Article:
The laws governing medical malpractice law in Idaho can be complex and confusing. Anyone who is anticipating involvement in a medical malpractice law suit should take the time to learn about what is involved. The following are some of the restrictions and requirements of a medical malpractice case.

Introduction to Statute of Limitations

Medical malpractice law in Idaho is covered by a statute of limitations which requires that the case be filed within two years of the cause of injury. There are two specific exceptions to this. Injury that is caused by a foreign object in the body has a statute of limitations two years from the discovery of the injury. When the person injured is a minor, or insane, at the time of the injury, the two year period does not begin until the child reaches majority or after the disability has ended. The two year period can not be delayed more then six years. While not specifically exempt, medical malpractice cases involving state agencies are subject to additional restrictions, including the requirement that all claims be filed with the Secretary of State within 180 days of the discovery of the injury.

Idaho State Malpractice Laws at a Glance:

Idaho State Tort Law Statute of Limitations Two years from date of original injury. In the case of foreign objects, the later of one year from discovery or two years from injury. Damage Award Limits Punitive limit of $250,000 or triple the amount of compensation damages. Limit of $250,000 for noneconomic damages.

Joint Defendant Liability Proportionate liability for defendants. Exception made in cases of intentional harm.

Expert Witness The expert witness must have field knowledge and expertise in practice standards.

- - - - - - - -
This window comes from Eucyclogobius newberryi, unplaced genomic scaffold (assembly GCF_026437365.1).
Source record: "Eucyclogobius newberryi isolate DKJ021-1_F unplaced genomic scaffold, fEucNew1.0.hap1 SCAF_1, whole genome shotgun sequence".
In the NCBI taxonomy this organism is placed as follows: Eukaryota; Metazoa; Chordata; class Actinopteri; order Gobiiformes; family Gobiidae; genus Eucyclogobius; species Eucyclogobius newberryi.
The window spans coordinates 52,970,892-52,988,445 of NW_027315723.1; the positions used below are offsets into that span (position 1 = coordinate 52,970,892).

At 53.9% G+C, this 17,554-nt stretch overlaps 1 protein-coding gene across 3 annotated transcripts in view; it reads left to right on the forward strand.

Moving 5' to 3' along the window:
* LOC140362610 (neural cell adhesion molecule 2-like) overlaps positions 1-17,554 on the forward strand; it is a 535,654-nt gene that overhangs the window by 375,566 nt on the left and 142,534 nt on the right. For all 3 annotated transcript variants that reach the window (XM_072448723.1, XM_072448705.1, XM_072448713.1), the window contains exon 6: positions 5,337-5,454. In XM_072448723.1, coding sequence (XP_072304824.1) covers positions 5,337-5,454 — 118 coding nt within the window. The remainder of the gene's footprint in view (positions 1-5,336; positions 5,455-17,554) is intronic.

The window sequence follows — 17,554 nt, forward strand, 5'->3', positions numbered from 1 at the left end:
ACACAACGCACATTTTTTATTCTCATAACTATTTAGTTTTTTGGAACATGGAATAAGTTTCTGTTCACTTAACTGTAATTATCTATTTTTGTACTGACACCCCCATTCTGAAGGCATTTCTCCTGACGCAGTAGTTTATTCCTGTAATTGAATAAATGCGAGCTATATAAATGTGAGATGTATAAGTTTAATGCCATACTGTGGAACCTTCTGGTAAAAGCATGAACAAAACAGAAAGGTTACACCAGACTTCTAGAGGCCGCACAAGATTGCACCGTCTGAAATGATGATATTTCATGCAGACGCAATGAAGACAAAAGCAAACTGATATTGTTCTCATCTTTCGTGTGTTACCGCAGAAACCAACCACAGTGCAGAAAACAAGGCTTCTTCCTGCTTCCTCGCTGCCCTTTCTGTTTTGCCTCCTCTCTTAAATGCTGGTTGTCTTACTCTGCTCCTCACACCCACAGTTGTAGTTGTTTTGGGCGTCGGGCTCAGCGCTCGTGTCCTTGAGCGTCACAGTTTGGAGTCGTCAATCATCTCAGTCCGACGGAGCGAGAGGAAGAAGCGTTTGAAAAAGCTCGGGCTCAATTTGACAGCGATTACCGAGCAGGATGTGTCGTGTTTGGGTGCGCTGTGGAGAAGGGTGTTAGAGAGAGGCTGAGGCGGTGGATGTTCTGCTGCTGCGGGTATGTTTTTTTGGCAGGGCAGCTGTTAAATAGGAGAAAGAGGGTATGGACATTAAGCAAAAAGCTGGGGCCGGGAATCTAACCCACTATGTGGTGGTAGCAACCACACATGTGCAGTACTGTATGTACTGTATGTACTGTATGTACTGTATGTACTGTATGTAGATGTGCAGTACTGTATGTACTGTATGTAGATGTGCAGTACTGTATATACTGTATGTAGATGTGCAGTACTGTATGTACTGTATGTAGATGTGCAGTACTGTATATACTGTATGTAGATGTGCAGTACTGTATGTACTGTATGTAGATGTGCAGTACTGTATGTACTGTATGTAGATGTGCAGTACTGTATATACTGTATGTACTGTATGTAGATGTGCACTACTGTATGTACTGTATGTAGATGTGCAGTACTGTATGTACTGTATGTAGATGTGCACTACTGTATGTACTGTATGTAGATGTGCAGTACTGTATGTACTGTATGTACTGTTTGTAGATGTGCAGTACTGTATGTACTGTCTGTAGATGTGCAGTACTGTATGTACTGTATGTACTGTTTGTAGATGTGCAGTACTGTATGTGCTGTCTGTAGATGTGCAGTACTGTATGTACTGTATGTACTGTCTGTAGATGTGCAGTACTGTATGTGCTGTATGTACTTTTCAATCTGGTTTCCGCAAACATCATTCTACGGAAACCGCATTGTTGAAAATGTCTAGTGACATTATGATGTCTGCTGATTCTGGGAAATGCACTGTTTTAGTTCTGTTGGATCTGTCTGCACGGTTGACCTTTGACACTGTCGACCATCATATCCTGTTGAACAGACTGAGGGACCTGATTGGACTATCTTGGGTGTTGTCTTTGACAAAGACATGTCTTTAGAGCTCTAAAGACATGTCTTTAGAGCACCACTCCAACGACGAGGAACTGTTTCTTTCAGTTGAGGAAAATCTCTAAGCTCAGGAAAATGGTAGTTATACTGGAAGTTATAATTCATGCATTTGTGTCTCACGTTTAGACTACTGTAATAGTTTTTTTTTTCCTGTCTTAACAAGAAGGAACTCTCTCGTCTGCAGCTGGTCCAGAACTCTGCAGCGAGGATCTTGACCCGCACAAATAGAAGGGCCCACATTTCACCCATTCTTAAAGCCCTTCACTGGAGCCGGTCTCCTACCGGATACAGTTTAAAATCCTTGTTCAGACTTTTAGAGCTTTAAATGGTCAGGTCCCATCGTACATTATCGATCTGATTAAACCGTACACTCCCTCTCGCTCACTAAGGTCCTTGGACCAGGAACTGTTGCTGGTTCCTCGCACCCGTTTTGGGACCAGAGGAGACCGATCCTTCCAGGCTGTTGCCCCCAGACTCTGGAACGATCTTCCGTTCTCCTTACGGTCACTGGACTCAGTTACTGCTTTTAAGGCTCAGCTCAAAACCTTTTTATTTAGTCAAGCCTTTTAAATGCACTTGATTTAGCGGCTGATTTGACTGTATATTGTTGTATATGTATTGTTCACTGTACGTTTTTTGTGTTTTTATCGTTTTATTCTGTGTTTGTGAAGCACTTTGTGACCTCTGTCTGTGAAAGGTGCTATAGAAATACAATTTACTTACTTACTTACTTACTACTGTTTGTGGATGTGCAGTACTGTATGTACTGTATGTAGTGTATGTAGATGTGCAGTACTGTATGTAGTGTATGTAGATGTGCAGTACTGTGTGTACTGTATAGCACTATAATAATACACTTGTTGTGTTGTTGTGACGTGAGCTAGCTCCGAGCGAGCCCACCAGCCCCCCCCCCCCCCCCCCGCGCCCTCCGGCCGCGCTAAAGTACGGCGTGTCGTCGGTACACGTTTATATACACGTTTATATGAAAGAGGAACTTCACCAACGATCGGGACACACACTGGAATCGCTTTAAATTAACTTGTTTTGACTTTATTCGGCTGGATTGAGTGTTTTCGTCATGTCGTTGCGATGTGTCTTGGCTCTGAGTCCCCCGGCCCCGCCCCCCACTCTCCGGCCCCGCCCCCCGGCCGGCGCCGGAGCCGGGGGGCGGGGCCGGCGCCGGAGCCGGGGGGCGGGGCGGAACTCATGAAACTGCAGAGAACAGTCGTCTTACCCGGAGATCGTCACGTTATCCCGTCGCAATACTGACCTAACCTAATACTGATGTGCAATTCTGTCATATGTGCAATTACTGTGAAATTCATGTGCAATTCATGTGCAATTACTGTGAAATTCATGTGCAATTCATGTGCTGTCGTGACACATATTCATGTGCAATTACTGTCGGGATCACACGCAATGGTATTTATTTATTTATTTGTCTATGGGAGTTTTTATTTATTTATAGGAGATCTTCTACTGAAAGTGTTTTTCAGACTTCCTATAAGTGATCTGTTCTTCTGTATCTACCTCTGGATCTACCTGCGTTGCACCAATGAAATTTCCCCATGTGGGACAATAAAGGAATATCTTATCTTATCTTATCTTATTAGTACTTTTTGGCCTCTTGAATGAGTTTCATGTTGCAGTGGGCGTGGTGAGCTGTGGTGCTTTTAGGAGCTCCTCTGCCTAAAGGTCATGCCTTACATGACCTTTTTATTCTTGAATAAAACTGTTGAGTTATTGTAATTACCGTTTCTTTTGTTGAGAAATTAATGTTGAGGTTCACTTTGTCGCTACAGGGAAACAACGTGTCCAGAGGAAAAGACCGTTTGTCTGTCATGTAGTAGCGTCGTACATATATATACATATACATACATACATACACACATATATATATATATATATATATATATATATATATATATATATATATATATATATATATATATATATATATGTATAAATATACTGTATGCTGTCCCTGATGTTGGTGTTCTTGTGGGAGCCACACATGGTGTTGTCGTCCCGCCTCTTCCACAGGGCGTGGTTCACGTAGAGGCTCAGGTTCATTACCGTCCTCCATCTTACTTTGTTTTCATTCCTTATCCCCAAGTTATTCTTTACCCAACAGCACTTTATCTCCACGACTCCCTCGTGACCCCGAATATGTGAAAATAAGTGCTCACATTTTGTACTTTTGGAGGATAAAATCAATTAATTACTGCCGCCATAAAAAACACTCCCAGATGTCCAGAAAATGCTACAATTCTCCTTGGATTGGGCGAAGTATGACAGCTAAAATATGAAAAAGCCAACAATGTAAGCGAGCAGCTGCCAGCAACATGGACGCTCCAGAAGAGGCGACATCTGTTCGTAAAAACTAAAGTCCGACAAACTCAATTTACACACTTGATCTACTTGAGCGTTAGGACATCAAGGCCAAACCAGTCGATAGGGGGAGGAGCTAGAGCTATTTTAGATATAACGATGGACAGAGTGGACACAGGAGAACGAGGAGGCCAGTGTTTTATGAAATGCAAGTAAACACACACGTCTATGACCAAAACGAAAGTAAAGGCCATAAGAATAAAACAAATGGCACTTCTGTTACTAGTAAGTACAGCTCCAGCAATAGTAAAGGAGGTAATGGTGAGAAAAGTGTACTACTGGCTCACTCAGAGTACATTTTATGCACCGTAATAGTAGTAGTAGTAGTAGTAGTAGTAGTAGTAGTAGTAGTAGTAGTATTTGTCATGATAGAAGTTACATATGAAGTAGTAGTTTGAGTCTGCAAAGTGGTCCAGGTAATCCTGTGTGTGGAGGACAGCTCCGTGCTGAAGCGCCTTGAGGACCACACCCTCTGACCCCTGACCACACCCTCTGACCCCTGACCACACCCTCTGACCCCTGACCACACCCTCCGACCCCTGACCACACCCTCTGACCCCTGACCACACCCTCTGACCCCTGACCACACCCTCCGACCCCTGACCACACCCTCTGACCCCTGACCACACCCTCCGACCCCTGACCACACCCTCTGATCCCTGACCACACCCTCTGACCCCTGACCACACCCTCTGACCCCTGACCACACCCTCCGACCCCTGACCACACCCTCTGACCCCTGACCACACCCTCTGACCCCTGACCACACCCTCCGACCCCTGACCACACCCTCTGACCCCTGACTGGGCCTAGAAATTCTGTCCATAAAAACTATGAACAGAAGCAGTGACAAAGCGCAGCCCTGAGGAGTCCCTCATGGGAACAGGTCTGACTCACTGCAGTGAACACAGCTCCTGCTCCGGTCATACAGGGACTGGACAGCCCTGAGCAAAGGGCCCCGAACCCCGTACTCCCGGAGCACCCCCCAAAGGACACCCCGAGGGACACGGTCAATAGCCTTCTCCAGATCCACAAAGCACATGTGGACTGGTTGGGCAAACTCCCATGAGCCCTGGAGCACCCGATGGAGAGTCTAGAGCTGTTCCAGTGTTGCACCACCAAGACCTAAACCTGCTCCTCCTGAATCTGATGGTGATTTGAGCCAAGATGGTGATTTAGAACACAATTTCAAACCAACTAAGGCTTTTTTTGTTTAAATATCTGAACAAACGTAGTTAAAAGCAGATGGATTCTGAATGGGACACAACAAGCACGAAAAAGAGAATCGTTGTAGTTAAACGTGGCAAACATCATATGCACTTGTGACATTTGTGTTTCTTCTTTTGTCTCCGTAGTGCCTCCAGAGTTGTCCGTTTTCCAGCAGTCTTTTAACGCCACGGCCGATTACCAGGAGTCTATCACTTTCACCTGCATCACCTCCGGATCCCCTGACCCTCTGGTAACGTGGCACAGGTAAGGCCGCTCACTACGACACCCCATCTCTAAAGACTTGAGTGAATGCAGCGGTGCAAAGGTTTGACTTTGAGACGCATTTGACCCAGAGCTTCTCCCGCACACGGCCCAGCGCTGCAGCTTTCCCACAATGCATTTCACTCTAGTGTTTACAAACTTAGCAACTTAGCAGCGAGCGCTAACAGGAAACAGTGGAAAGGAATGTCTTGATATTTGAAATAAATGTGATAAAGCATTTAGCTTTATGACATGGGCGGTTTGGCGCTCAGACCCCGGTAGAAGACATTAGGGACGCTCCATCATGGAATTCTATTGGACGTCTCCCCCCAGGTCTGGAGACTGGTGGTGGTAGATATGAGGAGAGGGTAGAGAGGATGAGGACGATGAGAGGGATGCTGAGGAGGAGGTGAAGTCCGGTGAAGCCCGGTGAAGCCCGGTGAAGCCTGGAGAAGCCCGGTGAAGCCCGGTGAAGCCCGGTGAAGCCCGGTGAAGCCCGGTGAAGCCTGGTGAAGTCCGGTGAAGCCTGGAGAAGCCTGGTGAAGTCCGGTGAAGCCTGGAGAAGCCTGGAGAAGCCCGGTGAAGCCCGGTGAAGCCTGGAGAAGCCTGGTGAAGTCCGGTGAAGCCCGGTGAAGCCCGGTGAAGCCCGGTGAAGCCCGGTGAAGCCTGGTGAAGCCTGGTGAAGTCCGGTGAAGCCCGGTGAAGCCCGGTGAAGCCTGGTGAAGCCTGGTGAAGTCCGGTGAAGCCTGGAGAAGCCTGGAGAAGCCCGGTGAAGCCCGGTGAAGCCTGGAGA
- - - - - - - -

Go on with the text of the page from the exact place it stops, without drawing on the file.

Attorney FeesNo limits on attorneys fees

Pre-Suit Mediation

Prior to being brought to trial, all cases of medical malpractice law in Idaho must be brought before a panel run by the Idaho state board of medicine for mediation. These proceedings are informal and non-binding.

Guide to Comparative Negligence

If the person injured is partially responsible for the injury, they can still bring suit so long as the medical professional being sued is at greater fault then the person injured. In cases where more then one medical professional is involved, the responsibility for the injury is compared between the injured party and each individual medical professional. In such cases, it is possible for the law to determine that some but not all of the medical professionals may be liable for damages. Additionally, a hospital may only be held liable for the negligent acts or omissions of its employees and agents. Injury caused by doctors who practice at the hospital, but are not employed there, can not be brought against the hospital, only against the doctor.

The Requirement of Expert Testimony

For any case involving medical malpractice law in Idaho, the injured party must provide expert testimony that the defendant did not meet the appropriate standard of health care practice. This introduction is not a complete discussion of the relevant laws, but should provide a basic understanding of some of what is involved in medical malpractice law in Idaho.